Google said on Tuesday it is an offering an upgraded version of the hardware appliance its sells to companies and government organizations for Google-style Web search of office documents.
The Web search leader said the latest version of the Google Search Appliance, a pizza-sized box that holds a self-contained search system for managing an organization's electronic files, can store up to 10 million documents in a single box.
The new product has the same capacity as a previous version that came in a five-box rack. Google already sells a 12-box version of the appliance in a rack the size of a stand-up refrigerator that can search up to 30 million documents.
The appliances contain Google software to power the search services, running on storage hardware from Dell.
Once installed in a network, the appliances help staff find documents in various different corporate store houses, from EMC's Documentum, IBM's FileNet, Open Text's LiveLink and Microsoft's SharePoint.
New features in the latest model include greater encryption powers and the ability for Google Alerts to notify users when new documents are stored on the network by colleagues.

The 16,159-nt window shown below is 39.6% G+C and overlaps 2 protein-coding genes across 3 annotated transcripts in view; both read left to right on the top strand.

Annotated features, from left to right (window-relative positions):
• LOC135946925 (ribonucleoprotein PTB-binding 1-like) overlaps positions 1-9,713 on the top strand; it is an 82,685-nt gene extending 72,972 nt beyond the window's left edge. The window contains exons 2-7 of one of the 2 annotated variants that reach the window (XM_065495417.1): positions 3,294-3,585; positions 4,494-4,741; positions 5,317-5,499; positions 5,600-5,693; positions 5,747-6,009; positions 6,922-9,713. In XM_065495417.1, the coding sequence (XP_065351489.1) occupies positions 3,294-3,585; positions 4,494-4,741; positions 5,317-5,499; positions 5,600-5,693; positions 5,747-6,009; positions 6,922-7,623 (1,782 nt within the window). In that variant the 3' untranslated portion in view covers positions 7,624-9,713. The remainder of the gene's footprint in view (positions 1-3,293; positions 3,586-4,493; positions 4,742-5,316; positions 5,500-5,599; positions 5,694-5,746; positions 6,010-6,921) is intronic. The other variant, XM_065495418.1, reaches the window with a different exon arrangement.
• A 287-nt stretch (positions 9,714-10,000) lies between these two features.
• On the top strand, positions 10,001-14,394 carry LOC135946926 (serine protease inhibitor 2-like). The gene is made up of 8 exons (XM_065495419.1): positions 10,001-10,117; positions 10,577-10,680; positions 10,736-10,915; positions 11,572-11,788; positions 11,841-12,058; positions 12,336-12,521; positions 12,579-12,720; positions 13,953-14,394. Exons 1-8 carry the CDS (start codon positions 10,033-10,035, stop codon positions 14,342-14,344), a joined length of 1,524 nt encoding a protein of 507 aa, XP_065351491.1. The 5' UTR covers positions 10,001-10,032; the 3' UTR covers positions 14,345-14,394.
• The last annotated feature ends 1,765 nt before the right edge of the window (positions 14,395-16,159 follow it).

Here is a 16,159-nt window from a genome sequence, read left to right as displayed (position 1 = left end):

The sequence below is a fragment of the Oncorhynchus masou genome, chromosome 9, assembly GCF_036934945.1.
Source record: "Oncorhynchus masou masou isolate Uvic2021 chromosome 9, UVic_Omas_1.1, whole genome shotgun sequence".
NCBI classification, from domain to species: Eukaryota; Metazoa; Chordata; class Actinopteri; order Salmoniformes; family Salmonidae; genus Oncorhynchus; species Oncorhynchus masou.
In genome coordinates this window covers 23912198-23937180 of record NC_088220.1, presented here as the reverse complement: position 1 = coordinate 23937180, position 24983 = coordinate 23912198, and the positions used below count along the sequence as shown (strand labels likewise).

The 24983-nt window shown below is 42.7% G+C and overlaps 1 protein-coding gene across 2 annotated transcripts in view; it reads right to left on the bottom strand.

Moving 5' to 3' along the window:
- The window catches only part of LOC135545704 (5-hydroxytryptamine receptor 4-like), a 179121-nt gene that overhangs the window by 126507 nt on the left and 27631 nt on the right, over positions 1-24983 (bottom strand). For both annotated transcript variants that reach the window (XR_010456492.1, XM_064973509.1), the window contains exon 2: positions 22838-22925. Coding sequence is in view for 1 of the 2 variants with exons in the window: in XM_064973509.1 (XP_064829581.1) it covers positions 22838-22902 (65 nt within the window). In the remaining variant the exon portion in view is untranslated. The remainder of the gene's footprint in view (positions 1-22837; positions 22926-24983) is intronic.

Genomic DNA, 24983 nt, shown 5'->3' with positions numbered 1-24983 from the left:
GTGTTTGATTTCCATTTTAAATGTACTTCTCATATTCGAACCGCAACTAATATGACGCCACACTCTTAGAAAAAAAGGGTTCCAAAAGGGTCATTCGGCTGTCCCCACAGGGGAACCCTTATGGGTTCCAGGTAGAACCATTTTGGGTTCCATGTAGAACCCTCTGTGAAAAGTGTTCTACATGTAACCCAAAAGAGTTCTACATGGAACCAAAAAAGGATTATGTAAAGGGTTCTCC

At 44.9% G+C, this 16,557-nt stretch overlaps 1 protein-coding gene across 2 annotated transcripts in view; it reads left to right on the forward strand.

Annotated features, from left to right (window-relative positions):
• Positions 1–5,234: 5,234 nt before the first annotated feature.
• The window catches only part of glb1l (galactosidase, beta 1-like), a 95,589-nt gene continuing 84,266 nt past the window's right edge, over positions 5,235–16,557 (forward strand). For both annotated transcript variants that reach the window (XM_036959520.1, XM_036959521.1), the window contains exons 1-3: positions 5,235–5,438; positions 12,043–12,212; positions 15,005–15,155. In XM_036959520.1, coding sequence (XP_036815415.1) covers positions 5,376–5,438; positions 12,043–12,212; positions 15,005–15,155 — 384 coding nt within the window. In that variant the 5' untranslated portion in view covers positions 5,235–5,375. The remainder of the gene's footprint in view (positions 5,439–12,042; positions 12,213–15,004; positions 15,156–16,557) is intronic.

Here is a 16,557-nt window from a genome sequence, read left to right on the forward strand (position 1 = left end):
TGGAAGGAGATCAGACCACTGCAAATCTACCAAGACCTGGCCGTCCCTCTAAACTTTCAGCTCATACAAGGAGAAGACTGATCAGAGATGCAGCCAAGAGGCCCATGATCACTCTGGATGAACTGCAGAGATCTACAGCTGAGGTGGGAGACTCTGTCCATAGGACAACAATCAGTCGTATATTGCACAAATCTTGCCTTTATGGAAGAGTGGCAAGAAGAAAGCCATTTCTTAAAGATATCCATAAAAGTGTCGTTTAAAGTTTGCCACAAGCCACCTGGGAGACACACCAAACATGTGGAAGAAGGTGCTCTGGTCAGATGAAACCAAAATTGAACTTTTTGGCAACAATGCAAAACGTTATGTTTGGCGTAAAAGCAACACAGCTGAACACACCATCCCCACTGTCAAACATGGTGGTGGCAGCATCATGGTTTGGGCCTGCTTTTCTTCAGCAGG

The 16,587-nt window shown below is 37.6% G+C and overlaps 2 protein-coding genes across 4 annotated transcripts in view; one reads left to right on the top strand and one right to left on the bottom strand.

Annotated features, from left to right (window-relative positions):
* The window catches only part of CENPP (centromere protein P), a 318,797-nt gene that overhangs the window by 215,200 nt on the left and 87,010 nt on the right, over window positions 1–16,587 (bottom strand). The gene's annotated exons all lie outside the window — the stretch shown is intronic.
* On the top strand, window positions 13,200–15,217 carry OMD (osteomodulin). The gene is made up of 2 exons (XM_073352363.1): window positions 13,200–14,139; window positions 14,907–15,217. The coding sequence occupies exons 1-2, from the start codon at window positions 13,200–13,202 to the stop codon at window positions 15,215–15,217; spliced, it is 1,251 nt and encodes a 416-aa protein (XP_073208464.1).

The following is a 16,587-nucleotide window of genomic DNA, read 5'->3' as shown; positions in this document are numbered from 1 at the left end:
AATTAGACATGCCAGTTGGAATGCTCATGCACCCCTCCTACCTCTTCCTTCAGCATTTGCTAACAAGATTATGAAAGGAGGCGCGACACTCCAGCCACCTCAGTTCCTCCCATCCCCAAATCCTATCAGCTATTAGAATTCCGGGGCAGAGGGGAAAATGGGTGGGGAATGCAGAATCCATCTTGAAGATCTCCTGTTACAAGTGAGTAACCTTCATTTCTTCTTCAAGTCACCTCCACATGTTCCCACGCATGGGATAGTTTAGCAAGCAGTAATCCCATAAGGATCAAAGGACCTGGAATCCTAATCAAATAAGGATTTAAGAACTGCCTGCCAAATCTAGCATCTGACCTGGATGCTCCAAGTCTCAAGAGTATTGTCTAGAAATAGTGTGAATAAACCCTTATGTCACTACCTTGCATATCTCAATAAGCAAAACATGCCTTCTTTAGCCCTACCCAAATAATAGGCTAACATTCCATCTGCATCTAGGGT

Network administrators will be able to manage Google Search Appliances in 27 languages, adding Turkish, Czech, Vietnamese and Portuguese. The boxes can, in turn, deliver search results to office workers in 40 different languages.
Mountain View, California-based Google does not disclose revenue for search appliances, which are part of its enterprise software and services business aimed at corporate buyers.
Roughly 98 percent of its revenue comes from advertising sold alongside services on Google.com and affiliated sites.
But because Google does not reveal revenue for the business, it is hard to verify its claims to be the market share leader in enterprise, as well as consumer, search.
"We estimate, with obviously imperfect information, that we are the market leader," Matt Glotzbach, product management director for Google Enterprise, said in a phone interview.
Rival providers of search used inside company networks include Microsoft, IBM, and Autonomy of Britain.